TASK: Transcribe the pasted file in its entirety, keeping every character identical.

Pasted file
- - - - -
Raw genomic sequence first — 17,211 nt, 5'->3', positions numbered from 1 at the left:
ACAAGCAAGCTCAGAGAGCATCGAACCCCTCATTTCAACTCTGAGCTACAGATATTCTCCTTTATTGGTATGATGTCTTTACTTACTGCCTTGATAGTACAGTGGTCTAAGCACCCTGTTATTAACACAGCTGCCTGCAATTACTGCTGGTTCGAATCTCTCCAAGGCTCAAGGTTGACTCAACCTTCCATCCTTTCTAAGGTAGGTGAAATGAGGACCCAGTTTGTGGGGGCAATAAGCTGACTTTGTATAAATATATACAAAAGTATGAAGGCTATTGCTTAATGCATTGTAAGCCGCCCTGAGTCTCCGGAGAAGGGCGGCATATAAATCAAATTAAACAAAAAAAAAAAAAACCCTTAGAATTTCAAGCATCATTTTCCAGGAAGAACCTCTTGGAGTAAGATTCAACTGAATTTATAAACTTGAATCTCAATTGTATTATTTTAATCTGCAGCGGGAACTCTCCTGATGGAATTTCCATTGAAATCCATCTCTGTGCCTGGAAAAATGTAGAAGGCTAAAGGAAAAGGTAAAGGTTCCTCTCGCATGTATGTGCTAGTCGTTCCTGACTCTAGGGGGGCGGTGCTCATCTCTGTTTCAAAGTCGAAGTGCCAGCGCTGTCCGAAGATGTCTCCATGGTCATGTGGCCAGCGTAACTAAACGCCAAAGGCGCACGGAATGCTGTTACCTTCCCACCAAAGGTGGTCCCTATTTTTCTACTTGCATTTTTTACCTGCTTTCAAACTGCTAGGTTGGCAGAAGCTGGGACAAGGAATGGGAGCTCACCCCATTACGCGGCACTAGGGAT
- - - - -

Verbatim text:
Raw genomic sequence first — 17,211 nt, 5'->3', positions numbered from 1 at the left:
ACAAGCAAGCTCAGAGAGCATCGAACCCCTCATTTCAACTCTGAGCTACAGATATTCTCCTTTATTGGTATGATGTCTTTACTTACTGCCTTGATAGTACAGTGGTCTAAGCACCCTGTTATTAACACAGCTGCCTGCAATTACTGCTGGTTCGAATCTCTCCAAGGCTCAAGGTTGACTCAACCTTCCATCCTTTCTAAGGTAGGTGAAATGAGGACCCAGTTTGTGGGGGCAATAAGCTGACTTTGTATAAATATATACAAAAGTATGAAGGCTATTGCTTAATGCATTGTAAGCCGCCCTGAGTCTCCGGAGAAGGGCGGCATATAAATCAAATTAAACAAAAAAAAAAAAAACCCTTAGAATTTCAAGCATCATTTTCCAGGAAGAACCTCTTGGAGTAAGATTCAACTGAATTTATAAACTTGAATCTCAATTGTATTATTTTAATCTGCAGCGGGAACTCTCCTGATGGAATTTCCATTGAAATCCATCTCTGTGCCTGGAAAAATGTAGAAGGCTAAAGGAAAAGGTAAAGGTTCCTCTCGCATGTATGTGCTAGTCGTTCCTGACTCTAGGGGGGCGGTGCTCATCTCTGTTTCAAAGTCGAAGTGCCAGCGCTGTCCGAAGATGTCTCCATGGTCATGTGGCCAGCGTAACTAAACGCCAAAGGCGCACGGAATGCTGTTACCTTCCCACCAAAGGTGGTCCCTATTTTTCTACTTGCATTTTTTACCTGCTTTCAAACTGCTAGGTTGGCAGAAGCTGGGACAAGGAATGGGAGCTCACCCCATTACGCGGCACTAGGGAT